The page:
The Current State Of Stocks

The Current State Of Stocks


 

The Canary Is Dead: The Current State Of Stocks
 

This time is never different.

I get it. 

There’s something odd about the current market correction though. 

None of it is too crazy. 

Carvana (CVNA) was a subprime loan generator that also sold cars. Its 97% decline is reasonable as its loans go bad. 

Digital pictures marketed as “NFT’s” were stupid. The NFT index should be down 86% in the last year. 

There’s been a lot of pain. 

But much of it has been clearing off obvious excesses. 

That brings us to the current state of the markets which, according to the bellwether we’re going to look at today, is actually in much better shape than most investors realize right now. 

 

A Return To Reason
 

Alphabet Inc (GOOGL), parent company of Google, is one of the best real-time barometers of market and economic health. 

As goes Google, so goes the world, and all that.  

It’s also a great example now of where stocks were, where they are now, and where they can go from here. 

For today’s analysis, we’re going compare Google in 2019 to Google of the last twelcomes months. 

Google was a giant in 2019. 

Its annual revenue had grown to $161 billion. 

Its net earnings hit $34.3 billion. 

And at a price of $75 per share and a total market cap of $920 million. 

That’s the baseline before the pandemic-fueled madness ensued.

Needless to say, the pandemic was good to Google. 

Over the last twelve months Goole posted $289 billion in revenue. 

That’s a 79% increase in revenues over 2019. 

Google’s earnings have exploded to $67.9 billion.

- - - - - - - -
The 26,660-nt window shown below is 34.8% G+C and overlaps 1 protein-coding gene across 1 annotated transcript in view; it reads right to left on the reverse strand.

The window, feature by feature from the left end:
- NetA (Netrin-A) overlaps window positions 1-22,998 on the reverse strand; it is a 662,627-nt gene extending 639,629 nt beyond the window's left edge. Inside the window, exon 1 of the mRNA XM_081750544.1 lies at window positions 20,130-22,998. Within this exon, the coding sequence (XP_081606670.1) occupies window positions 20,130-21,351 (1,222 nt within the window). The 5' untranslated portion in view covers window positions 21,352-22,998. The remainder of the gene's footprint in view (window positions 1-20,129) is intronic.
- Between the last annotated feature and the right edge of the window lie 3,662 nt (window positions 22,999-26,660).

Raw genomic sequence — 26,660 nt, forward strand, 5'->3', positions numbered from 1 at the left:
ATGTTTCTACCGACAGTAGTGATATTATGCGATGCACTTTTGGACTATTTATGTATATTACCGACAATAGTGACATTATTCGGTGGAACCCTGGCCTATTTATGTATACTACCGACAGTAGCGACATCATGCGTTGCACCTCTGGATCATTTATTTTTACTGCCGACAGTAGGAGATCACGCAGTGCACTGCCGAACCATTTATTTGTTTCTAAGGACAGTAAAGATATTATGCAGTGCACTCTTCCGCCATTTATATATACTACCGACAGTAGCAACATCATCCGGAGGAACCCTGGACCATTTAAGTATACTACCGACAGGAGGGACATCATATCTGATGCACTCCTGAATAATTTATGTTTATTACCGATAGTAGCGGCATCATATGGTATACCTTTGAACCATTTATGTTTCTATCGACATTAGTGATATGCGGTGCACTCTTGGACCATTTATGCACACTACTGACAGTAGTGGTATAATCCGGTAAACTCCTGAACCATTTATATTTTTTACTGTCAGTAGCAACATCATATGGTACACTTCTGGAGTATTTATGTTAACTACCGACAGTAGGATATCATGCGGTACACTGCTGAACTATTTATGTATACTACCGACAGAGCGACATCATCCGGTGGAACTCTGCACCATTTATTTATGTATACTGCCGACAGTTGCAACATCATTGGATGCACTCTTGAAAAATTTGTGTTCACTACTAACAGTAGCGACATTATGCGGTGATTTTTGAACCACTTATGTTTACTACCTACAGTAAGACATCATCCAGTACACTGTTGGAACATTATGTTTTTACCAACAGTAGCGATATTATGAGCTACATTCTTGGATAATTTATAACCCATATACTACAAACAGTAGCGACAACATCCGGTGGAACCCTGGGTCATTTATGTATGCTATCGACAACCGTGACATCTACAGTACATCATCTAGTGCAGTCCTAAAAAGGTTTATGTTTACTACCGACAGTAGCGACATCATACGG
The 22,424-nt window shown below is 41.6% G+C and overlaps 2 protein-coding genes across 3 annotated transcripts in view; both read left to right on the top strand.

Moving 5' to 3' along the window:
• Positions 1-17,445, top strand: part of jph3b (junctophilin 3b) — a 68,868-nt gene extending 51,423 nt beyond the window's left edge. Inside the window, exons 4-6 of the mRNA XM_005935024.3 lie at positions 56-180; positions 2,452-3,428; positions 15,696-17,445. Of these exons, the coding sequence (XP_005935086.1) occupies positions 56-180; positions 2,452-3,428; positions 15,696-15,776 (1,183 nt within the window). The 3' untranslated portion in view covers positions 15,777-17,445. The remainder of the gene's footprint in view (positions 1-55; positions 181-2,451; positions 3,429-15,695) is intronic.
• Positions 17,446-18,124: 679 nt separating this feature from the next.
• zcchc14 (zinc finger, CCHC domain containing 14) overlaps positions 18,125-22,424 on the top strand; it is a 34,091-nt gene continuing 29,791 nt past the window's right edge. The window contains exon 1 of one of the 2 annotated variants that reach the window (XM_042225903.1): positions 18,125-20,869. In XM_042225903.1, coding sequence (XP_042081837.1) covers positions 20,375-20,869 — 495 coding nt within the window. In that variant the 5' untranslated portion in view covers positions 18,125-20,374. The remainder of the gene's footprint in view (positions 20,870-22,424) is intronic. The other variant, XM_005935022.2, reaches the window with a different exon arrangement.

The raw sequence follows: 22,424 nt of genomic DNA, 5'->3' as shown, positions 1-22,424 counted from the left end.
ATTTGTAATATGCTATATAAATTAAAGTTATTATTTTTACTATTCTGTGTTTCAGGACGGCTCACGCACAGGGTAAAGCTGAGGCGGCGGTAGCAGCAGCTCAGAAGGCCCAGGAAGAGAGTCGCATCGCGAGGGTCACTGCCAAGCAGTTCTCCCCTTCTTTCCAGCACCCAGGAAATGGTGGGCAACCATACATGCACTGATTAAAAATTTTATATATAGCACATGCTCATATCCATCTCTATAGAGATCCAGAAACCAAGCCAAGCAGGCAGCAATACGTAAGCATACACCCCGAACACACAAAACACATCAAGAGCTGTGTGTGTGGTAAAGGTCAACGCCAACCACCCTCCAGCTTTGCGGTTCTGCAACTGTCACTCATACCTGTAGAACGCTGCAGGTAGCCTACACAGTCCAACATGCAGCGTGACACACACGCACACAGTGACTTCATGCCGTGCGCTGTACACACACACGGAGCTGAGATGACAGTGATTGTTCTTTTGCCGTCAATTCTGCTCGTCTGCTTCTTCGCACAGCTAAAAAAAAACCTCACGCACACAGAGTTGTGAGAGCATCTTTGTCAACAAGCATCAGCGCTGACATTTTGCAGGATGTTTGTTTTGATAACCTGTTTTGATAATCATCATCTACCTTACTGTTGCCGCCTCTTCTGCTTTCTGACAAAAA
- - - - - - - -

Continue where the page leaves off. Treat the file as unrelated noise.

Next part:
That’s a 98% increase in net earnings.

Google got a lot bigger over that time. 

But the Internet giant also got a lot stronger. 

In 2019 Google made 21.3 cents in earnings for every dollar of revenue.

Over the last twelve months it made 23.5 cents in net earnings for every dollar of revenue.

So there we have Google getting much bigger (almost double) and stronger (more profits from each dollar of revenue).

But what it didn't do is create much value for shareholders. 

This week Google is trading for around $85 per share. 

Basically, Google has almost doubled, but its shares are only up about 12%. 

That’s the perfect indicator of how brutal and needed this correction has been.

And it’s also a sign of a harsh return of one of the key tenets of investing success. 
 

Price Matters
 

That key tenet is price matters. 

Google had a P/E ratio of 30-to-1 in 2019.

You can argue that’s not too expensive for a dominant, growing company like Google. 

But it’s definitely not cheap. 

Today Google is a reasonable value at 16-to-1. 

On a relative basis, Google is about half the price it was three years ago. 

Does that mean the bottom is in?

No, certainly not. 

But it’s a sign that investors have become price-conscious and reality matters far more again. 

Now, I’m not going to say it’s easy from here. 

But signs of rationality like these mean investing successfully is going to be  a lot easier than it was at the start of 2022. 

That’s the best we have right now. You may not be running downhill yet, but at least your not running uphill anymore. 


 
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